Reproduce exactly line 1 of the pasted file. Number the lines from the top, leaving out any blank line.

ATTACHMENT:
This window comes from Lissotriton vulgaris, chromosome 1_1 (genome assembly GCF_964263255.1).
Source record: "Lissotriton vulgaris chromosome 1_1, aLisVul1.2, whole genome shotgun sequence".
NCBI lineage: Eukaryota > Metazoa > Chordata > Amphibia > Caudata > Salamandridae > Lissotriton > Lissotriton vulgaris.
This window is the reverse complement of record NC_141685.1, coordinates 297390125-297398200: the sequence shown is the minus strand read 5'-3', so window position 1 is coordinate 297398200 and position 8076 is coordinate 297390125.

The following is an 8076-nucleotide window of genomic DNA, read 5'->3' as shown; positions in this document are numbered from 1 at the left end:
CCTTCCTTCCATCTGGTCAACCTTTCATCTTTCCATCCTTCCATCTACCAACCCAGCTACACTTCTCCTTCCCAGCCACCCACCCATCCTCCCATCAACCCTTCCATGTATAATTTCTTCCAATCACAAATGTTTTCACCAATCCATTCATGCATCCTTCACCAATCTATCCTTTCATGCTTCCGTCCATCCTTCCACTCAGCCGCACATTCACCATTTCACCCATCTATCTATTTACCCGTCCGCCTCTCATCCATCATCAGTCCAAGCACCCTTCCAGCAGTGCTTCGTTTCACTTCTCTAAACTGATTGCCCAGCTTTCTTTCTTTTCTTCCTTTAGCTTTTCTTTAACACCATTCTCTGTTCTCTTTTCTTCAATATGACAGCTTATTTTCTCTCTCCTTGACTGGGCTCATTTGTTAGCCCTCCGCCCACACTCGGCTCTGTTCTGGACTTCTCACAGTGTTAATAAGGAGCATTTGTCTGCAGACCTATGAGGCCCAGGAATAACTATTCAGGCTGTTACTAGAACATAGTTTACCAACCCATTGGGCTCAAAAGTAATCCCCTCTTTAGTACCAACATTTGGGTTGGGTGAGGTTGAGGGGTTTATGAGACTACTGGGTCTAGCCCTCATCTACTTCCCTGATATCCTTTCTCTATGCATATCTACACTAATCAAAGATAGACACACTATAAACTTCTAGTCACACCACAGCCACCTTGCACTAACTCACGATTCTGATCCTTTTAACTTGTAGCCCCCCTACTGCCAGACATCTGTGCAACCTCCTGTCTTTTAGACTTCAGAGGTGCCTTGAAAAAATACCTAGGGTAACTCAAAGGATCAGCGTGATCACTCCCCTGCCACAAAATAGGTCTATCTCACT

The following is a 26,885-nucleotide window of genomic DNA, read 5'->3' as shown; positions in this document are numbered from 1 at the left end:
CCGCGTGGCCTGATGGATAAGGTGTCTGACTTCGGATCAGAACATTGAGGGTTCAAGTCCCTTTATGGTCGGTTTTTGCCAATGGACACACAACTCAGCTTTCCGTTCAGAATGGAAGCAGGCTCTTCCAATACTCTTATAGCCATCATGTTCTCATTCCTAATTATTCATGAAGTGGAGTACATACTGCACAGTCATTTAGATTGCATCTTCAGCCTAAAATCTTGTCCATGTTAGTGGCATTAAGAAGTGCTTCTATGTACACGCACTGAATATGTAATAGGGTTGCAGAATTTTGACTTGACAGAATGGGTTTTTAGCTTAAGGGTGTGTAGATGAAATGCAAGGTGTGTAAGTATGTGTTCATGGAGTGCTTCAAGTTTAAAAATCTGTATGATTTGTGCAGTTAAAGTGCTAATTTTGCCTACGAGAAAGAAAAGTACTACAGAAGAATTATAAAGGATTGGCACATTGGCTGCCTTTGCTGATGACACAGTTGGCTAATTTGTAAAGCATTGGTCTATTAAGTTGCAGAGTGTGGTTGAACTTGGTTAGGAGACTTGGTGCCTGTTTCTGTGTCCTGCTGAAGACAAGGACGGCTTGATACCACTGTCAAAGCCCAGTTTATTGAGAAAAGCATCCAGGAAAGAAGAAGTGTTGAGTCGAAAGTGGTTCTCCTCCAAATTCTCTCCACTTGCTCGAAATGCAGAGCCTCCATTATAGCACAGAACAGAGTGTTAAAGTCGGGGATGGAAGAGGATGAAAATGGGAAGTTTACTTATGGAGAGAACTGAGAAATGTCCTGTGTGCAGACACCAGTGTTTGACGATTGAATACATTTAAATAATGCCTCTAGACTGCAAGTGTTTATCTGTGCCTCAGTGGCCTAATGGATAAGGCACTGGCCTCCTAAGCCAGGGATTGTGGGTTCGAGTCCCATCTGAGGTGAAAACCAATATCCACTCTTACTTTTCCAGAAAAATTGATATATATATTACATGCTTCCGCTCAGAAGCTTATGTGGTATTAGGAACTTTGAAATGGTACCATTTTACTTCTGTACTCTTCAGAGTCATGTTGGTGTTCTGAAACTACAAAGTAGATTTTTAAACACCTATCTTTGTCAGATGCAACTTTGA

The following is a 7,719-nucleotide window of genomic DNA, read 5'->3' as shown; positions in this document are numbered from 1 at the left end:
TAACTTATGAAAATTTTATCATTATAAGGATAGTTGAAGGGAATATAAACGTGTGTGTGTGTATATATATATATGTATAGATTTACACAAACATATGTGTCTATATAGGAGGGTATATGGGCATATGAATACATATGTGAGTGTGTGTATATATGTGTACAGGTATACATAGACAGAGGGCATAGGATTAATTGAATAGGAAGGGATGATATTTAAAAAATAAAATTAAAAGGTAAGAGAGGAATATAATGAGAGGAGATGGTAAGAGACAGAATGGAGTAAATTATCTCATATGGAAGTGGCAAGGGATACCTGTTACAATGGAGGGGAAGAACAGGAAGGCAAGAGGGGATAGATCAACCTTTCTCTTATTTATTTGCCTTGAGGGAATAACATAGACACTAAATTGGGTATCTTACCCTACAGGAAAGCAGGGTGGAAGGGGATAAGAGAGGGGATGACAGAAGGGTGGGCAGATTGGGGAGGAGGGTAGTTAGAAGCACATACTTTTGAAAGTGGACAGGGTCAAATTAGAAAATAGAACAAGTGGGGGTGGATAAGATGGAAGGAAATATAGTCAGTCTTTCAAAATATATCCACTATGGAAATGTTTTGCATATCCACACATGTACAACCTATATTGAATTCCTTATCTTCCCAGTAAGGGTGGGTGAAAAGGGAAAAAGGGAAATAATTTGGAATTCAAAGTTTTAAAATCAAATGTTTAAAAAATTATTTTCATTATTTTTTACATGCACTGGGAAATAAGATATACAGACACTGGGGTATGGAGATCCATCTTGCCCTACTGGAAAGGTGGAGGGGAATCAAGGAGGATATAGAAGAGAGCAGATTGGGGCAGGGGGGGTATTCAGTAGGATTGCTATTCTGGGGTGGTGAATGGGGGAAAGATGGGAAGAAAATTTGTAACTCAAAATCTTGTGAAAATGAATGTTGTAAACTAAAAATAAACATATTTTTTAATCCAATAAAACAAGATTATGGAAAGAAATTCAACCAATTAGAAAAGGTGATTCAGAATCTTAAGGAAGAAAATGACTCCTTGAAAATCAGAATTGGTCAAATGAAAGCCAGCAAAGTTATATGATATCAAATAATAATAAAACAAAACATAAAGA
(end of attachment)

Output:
This window comes from Lissotriton vulgaris, chromosome 1_1 (genome assembly GCF_964263255.1).